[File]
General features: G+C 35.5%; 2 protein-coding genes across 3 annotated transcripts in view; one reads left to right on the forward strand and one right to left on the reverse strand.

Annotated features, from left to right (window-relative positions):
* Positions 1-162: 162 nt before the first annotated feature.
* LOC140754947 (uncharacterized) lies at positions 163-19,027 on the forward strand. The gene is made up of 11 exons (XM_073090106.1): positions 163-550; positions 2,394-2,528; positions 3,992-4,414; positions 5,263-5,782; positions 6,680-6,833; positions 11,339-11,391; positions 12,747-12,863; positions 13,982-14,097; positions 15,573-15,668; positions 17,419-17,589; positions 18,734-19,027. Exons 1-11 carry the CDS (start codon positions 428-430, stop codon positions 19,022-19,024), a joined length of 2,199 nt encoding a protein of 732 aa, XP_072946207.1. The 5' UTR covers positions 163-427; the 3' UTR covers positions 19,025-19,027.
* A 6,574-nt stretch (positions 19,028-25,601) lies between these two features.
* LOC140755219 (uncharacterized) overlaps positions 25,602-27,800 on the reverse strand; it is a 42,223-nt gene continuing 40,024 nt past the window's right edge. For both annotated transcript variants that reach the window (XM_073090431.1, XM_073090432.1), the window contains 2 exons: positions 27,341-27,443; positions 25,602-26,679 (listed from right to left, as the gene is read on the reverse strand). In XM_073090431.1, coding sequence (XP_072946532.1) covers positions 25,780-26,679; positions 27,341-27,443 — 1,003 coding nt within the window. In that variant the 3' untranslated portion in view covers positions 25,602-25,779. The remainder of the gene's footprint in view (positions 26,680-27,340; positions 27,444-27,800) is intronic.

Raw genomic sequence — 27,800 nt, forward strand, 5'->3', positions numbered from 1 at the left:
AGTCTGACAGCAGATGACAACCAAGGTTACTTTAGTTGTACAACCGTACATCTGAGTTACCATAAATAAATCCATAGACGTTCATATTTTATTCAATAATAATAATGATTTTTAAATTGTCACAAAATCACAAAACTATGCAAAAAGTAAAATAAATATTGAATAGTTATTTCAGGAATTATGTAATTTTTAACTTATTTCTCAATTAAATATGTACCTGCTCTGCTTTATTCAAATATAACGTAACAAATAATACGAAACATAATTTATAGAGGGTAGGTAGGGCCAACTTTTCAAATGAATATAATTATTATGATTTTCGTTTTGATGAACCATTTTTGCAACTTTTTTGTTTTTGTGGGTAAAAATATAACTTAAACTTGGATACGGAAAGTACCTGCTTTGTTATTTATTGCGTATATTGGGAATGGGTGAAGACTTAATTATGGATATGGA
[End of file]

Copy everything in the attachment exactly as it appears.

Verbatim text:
General features: G+C 35.5%; 2 protein-coding genes across 3 annotated transcripts in view; one reads left to right on the forward strand and one right to left on the reverse strand.

Annotated features, from left to right (window-relative positions):
* Positions 1-162: 162 nt before the first annotated feature.
* LOC140754947 (uncharacterized) lies at positions 163-19,027 on the forward strand. The gene is made up of 11 exons (XM_073090106.1): positions 163-550; positions 2,394-2,528; positions 3,992-4,414; positions 5,263-5,782; positions 6,680-6,833; positions 11,339-11,391; positions 12,747-12,863; positions 13,982-14,097; positions 15,573-15,668; positions 17,419-17,589; positions 18,734-19,027. Exons 1-11 carry the CDS (start codon positions 428-430, stop codon positions 19,022-19,024), a joined length of 2,199 nt encoding a protein of 732 aa, XP_072946207.1. The 5' UTR covers positions 163-427; the 3' UTR covers positions 19,025-19,027.
* A 6,574-nt stretch (positions 19,028-25,601) lies between these two features.
* LOC140755219 (uncharacterized) overlaps positions 25,602-27,800 on the reverse strand; it is a 42,223-nt gene continuing 40,024 nt past the window's right edge. For both annotated transcript variants that reach the window (XM_073090431.1, XM_073090432.1), the window contains 2 exons: positions 27,341-27,443; positions 25,602-26,679 (listed from right to left, as the gene is read on the reverse strand). In XM_073090431.1, coding sequence (XP_072946532.1) covers positions 25,780-26,679; positions 27,341-27,443 — 1,003 coding nt within the window. In that variant the 3' untranslated portion in view covers positions 25,602-25,779. The remainder of the gene's footprint in view (positions 26,680-27,340; positions 27,444-27,800) is intronic.

Raw genomic sequence — 27,800 nt, forward strand, 5'->3', positions numbered from 1 at the left:
AGTCTGACAGCAGATGACAACCAAGGTTACTTTAGTTGTACAACCGTACATCTGAGTTACCATAAATAAATCCATAGACGTTCATATTTTATTCAATAATAATAATGATTTTTAAATTGTCACAAAATCACAAAACTATGCAAAAAGTAAAATAAATATTGAATAGTTATTTCAGGAATTATGTAATTTTTAACTTATTTCTCAATTAAATATGTACCTGCTCTGCTTTATTCAAATATAACGTAACAAATAATACGAAACATAATTTATAGAGGGTAGGTAGGGCCAACTTTTCAAATGAATATAATTATTATGATTTTCGTTTTGATGAACCATTTTTGCAACTTTTTTGTTTTTGTGGGTAAAAATATAACTTAAACTTGGATACGGAAAGTACCTGCTTTGTTATTTATTGCGTATATTGGGAATGGGTGAAGACTTAATTATGGATATGGA